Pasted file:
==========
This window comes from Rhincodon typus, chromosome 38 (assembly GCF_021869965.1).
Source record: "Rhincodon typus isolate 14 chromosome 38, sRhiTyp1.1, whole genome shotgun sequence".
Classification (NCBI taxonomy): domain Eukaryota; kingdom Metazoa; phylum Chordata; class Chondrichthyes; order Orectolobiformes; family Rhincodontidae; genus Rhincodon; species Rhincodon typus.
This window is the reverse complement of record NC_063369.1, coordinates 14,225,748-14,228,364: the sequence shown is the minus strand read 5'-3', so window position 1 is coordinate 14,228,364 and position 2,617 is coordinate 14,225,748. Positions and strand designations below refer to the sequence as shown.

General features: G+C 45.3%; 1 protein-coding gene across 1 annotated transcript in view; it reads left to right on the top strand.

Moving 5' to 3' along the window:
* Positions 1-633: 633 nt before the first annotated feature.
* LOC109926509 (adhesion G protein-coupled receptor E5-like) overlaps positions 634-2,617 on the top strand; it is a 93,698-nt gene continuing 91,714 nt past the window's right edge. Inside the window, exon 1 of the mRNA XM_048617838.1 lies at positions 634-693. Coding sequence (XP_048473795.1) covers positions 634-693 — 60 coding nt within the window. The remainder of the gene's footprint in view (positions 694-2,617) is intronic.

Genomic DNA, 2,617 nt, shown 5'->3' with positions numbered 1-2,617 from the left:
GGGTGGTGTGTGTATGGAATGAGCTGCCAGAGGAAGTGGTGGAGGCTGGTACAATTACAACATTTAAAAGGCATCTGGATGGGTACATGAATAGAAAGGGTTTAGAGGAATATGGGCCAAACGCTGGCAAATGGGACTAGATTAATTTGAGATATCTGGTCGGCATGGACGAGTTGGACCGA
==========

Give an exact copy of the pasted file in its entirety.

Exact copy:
This window comes from Rhincodon typus, chromosome 38 (assembly GCF_021869965.1).
Source record: "Rhincodon typus isolate 14 chromosome 38, sRhiTyp1.1, whole genome shotgun sequence".
Classification (NCBI taxonomy): domain Eukaryota; kingdom Metazoa; phylum Chordata; class Chondrichthyes; order Orectolobiformes; family Rhincodontidae; genus Rhincodon; species Rhincodon typus.
This window is the reverse complement of record NC_063369.1, coordinates 14,225,748-14,228,364: the sequence shown is the minus strand read 5'-3', so window position 1 is coordinate 14,228,364 and position 2,617 is coordinate 14,225,748. Positions and strand designations below refer to the sequence as shown.

General features: G+C 45.3%; 1 protein-coding gene across 1 annotated transcript in view; it reads left to right on the top strand.

Moving 5' to 3' along the window:
* Positions 1-633: 633 nt before the first annotated feature.
* LOC109926509 (adhesion G protein-coupled receptor E5-like) overlaps positions 634-2,617 on the top strand; it is a 93,698-nt gene continuing 91,714 nt past the window's right edge. Inside the window, exon 1 of the mRNA XM_048617838.1 lies at positions 634-693. Coding sequence (XP_048473795.1) covers positions 634-693 — 60 coding nt within the window. The remainder of the gene's footprint in view (positions 694-2,617) is intronic.

Genomic DNA, 2,617 nt, shown 5'->3' with positions numbered 1-2,617 from the left:
GGGTGGTGTGTGTATGGAATGAGCTGCCAGAGGAAGTGGTGGAGGCTGGTACAATTACAACATTTAAAAGGCATCTGGATGGGTACATGAATAGAAAGGGTTTAGAGGAATATGGGCCAAACGCTGGCAAATGGGACTAGATTAATTTGAGATATCTGGTCGGCATGGACGAGTTGGACCGA